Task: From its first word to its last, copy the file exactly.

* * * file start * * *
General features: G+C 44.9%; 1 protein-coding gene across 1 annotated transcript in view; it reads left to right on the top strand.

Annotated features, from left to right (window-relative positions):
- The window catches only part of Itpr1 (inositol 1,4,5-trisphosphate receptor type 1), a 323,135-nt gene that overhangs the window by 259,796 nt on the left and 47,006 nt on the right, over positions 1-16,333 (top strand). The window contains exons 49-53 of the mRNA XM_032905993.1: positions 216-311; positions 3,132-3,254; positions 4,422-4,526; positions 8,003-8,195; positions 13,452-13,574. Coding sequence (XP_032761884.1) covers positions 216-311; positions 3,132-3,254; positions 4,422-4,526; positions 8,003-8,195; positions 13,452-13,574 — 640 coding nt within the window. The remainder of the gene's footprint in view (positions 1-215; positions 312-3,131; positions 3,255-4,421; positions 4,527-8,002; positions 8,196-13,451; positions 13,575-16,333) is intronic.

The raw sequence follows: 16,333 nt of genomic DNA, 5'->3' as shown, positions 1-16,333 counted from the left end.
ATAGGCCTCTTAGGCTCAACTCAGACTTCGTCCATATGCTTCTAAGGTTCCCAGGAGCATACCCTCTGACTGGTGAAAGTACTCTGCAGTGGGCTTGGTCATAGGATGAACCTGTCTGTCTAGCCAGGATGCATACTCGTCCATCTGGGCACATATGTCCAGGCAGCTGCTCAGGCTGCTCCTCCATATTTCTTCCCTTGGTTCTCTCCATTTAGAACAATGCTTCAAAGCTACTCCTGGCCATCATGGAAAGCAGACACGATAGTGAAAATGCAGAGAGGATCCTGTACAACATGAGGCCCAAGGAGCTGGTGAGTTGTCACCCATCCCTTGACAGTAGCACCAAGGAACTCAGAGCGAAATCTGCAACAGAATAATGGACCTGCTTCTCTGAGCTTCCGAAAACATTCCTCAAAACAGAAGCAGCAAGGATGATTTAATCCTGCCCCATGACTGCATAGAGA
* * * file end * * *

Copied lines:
General features: G+C 44.9%; 1 protein-coding gene across 1 annotated transcript in view; it reads left to right on the top strand.

Annotated features, from left to right (window-relative positions):
- The window catches only part of Itpr1 (inositol 1,4,5-trisphosphate receptor type 1), a 323,135-nt gene that overhangs the window by 259,796 nt on the left and 47,006 nt on the right, over positions 1-16,333 (top strand). The window contains exons 49-53 of the mRNA XM_032905993.1: positions 216-311; positions 3,132-3,254; positions 4,422-4,526; positions 8,003-8,195; positions 13,452-13,574. Coding sequence (XP_032761884.1) covers positions 216-311; positions 3,132-3,254; positions 4,422-4,526; positions 8,003-8,195; positions 13,452-13,574 — 640 coding nt within the window. The remainder of the gene's footprint in view (positions 1-215; positions 312-3,131; positions 3,255-4,421; positions 4,527-8,002; positions 8,196-13,451; positions 13,575-16,333) is intronic.

The raw sequence follows: 16,333 nt of genomic DNA, 5'->3' as shown, positions 1-16,333 counted from the left end.
ATAGGCCTCTTAGGCTCAACTCAGACTTCGTCCATATGCTTCTAAGGTTCCCAGGAGCATACCCTCTGACTGGTGAAAGTACTCTGCAGTGGGCTTGGTCATAGGATGAACCTGTCTGTCTAGCCAGGATGCATACTCGTCCATCTGGGCACATATGTCCAGGCAGCTGCTCAGGCTGCTCCTCCATATTTCTTCCCTTGGTTCTCTCCATTTAGAACAATGCTTCAAAGCTACTCCTGGCCATCATGGAAAGCAGACACGATAGTGAAAATGCAGAGAGGATCCTGTACAACATGAGGCCCAAGGAGCTGGTGAGTTGTCACCCATCCCTTGACAGTAGCACCAAGGAACTCAGAGCGAAATCTGCAACAGAATAATGGACCTGCTTCTCTGAGCTTCCGAAAACATTCCTCAAAACAGAAGCAGCAAGGATGATTTAATCCTGCCCCATGACTGCATAGAGA